All BGP path attributes and how to manipulate them to influence the best path selection process are covered in Chapter 15, “BGP Best Path Selection.”

Routing Table

A router identifies the path a packet should take by evaluating the following components on a router:

  • Prefix length: The prefix length represents the number of leading binary bits in the subnet mask that are in the on position.
  • Administrative distance: Administrative distance (AD) is a rating of the trustworthiness of a routing information source. If a router learns about a route to a destination from more than one routing protocol and they all have the same prefix length, AD is compared. The preference is given to the route with the lower AD.
  • Metrics: A unit of measure used by a routing protocol in the best path calculation.

Prefix Length
Let’s look at a scenario of a router selecting a route when the packet destination is within the network range for multiple routes. Assume that a router has the following routes with various prefix lengths in the routing table:


Because each of these routes, also known as prefix routes or simply prefixes, has a different prefix length (subnet mask), they are considered to be different destinations, and they will all be installed into the routing table. This is represented in Table 3-1.

Table 3-1  Representation of Routing Table

If a packet needs to be forwarded, the route chosen depends on the prefix length, where the longest prefix length is always preferred. For example, /28 is preferred over /26, and /26 is preferred over /24. The following is an example using Table 3-1 as a reference:

  • If a packet needs to be forwarded to, it would match all three routes,  but it would be sent to next hop and outgoing interface Gigabit Ethernet 1/1 because has the longest prefix  match.
  • If a packet needs to be forwarded to, it would match and, so the packet would be sent to and outgoing interface Gigabit Ethernet 2/2 because has the longest prefix   match.
  • If a packet needs to be forwarded to, it matches only, so the packet is sent to and outgoing interface Gigabit Ethernet  3/3.

Administrative Distance
As each routing protocol receives updates and other routing information, it chooses the best path to any given destination and attempts to install this path into the routing table. Table 3-2 provides the default AD for the routing protocols covered in this book.

Table 3-2 Routing Protocol Default Administrative Distances
For example, if OSPF learns of a best path toward, it first checks to see whether an entry exists in the routing table. If it does not exist, the route is installed into the Routing Information Base (RIB). If the route already exists in the RIB, the router decides whether to install the route presented by OSPF based on the AD of the route in OSPF and the AD of the existing route in the RIB. If this route has the lowest AD to the destination (when compared to the other route in the table), it is installed in the routing table. If this route is not the route with the best AD, the route is rejected.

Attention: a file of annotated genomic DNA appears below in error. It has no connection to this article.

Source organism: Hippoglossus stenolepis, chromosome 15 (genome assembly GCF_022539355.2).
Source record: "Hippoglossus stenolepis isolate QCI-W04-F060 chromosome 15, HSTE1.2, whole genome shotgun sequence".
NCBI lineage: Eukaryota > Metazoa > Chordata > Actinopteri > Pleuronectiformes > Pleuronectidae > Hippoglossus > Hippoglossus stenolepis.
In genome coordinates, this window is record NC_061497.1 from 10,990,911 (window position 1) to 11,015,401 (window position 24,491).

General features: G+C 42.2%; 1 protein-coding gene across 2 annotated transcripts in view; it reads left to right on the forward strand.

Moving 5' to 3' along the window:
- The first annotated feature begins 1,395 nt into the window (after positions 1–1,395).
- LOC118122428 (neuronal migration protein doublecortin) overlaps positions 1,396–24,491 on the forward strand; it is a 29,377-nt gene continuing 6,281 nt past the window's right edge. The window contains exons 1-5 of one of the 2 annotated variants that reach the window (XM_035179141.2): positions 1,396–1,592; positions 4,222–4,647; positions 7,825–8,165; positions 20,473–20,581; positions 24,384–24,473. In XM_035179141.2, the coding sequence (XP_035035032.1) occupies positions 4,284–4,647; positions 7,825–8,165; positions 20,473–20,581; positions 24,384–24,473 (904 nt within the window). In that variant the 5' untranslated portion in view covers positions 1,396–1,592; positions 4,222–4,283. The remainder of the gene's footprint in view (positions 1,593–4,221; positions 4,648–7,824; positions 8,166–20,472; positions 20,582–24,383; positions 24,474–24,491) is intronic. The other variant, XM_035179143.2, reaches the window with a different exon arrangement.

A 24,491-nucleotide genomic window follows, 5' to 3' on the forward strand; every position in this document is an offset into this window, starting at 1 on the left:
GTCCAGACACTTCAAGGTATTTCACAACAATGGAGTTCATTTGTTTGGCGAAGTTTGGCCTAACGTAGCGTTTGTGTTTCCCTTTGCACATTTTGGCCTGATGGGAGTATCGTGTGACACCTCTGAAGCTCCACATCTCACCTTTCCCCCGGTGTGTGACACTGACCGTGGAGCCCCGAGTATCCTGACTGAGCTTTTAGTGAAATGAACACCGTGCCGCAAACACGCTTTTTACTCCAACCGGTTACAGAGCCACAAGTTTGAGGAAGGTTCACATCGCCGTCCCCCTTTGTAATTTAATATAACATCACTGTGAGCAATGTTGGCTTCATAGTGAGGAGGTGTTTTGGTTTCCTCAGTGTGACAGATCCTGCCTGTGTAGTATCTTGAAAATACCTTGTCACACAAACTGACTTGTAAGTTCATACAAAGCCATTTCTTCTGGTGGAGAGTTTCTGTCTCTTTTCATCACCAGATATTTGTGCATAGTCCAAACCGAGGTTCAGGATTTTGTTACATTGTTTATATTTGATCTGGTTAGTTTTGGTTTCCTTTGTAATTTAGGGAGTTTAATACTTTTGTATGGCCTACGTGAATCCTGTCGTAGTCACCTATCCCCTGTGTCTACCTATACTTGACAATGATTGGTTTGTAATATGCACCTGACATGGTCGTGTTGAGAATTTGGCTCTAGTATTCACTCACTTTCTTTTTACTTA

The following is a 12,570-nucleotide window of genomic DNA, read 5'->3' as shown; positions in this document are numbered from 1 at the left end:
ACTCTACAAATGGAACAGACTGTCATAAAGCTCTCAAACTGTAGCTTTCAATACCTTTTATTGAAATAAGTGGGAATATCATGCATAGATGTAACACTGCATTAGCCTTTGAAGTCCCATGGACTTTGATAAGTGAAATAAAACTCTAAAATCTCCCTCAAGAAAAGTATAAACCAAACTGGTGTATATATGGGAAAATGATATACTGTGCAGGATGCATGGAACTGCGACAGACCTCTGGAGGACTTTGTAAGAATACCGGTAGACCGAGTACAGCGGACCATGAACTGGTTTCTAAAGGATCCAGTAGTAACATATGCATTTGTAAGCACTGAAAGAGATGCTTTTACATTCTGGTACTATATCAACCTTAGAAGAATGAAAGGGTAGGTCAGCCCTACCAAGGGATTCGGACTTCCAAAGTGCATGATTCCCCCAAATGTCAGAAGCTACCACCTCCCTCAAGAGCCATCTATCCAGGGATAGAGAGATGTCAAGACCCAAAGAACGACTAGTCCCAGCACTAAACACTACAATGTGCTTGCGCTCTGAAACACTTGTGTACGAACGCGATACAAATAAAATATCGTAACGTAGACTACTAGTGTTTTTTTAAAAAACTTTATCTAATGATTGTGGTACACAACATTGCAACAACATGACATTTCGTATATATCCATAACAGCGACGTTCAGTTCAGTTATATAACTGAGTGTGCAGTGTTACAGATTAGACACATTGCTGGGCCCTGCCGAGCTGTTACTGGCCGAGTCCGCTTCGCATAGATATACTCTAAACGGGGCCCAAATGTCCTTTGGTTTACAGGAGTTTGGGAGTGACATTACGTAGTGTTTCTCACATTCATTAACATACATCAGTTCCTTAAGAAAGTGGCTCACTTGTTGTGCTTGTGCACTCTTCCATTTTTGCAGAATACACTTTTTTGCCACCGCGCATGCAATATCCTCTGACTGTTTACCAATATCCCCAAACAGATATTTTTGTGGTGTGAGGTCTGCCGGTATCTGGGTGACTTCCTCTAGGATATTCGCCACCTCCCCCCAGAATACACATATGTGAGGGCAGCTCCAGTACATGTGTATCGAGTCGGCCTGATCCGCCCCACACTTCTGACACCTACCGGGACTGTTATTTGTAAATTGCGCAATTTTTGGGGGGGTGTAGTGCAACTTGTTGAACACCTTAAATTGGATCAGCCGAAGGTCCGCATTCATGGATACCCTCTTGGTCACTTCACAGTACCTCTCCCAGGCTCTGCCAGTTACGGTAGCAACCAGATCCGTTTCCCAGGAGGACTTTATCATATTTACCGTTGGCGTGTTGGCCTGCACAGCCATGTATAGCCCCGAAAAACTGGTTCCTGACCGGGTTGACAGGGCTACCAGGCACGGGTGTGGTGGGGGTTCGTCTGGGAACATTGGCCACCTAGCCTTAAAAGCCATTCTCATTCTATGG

Consider another example on this topic. A router has OSPF, IS-IS, and EIGRP running, and all three protocols have learned of the destination network with a different best path and metric.

Each of these three protocols will then attempt to install the route to into the routing table. Because the prefix length is the same, the next decision point is the AD, where the routing protocol with the lowest AD installs the route into the routing table.

Because the EIGRP internal route has the best AD, it is the one installed into the routing table:
90 <<< Lowest AD Installed in Route Table

The routing protocol or protocols that failed to install their route into the table (in this example, that would be OSPF and IS-IS) will hang on to this route to use it as a backup route and will tell the routing table process to report to them if the best path fails so that they can then try to reinstall this route.

For example, if the EIGRP route installed in the routing table fails for some reason, the routing table process calls OSPF and IS-IS, and requests them to reinstall  the route in the routing table. Out of these two protocols, the preferred route is chosen based on AD, which would be OSPF because of its lower AD.

The default AD might not always be suitable for a network; for instance, there might be a requirement to adjust it so that OSPF routes are preferred over EIGRP routes. However, changing the AD on routing protocols can have severe consequences, such as routing loops and other odd behavior in a network. It is recommended that the AD be changed only with extreme caution, and only after what needs to be accomplished has been thoroughly thought out. A good backup plan is recommended in case things do not turn out as planned.